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What was the Rousseau’s Views on “Nature of States”?

Jean Jacques Rousseau is uncomfortable with the idea that sovereignty can be transferred either by consent or through the ballot; actually he did not think it possible even.

Rousseau justifies the need for the State by beginning his arguments in the ‘Social Contract’ with the description of the state of nature in which human beings were rather happy but were ultimately driven out of it because of various obstacles to their preservation (some of these obstacles that he identifies are natural disasters, individual weakness and common miseries).

Thus human beings come to realize that for the fullest realisation of their potential and for greatest liberty it is essential for them to come together and co-operate through a law making and enforcing body.

This State would be thus a result of a contract that human beings create to establish possibilities of self-regulation and self-government. In his scheme of affairs individuals were to be directly involved in law making and obeying these laws would not be akin to obeying a sovereign authority outside on oneself but it would amount to obeying oneself and this to Rousseau constitutes freedom.

Jean-Jacques Rousseau was born in Geneva June 28, 1712. H ...

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Individuals are thus to vote in disregard of their private interest, to each individual who is an indivisible part of the sovereign what matters is only the interest of the body politic itself.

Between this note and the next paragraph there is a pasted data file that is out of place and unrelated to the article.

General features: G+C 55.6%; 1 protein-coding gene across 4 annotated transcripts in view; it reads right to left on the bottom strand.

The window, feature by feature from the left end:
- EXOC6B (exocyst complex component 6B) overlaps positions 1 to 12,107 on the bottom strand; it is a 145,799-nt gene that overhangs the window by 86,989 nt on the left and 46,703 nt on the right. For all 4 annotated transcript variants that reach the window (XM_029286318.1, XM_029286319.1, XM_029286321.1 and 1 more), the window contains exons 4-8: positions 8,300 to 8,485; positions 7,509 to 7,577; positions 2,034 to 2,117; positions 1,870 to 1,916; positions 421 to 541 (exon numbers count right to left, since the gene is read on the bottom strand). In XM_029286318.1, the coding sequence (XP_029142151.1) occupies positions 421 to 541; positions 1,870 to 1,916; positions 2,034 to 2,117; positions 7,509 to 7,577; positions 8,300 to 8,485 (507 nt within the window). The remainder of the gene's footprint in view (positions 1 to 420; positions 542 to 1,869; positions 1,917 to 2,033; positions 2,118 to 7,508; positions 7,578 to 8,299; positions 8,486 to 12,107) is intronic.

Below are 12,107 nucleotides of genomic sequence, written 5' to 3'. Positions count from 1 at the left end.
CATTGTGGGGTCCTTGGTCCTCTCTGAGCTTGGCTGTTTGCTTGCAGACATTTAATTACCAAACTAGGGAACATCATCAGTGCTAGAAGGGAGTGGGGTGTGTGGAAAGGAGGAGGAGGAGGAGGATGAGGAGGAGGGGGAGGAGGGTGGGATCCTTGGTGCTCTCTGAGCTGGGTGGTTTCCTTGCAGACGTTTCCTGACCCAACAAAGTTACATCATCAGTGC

Rousseau calls this general will. For Rousseau the sovereign is the people themselves in new form of association and the sovereign’s will is the will of each person.

The government is thus the result of an agreement among the citizens and is legitimate only to the extent to which it fulfills the instructions of the general will and obviously should it fail to do so it can be revoked or changed.

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Hobbes’s view was challenged in the eighteenth century by Jean- Jacques Rousseau, who claimed that Hobbes was taking socialized persons and simply imagining them living outside of the society in which they were raised.

He affirmed instead that people were neither good nor bad. Men knew neither vice nor virtue since they had almost no dealings with each other. Their bad habits are the products of civilization. Nevertheless the conditions of nature forced people to enter a state of society by establishing a civil society.

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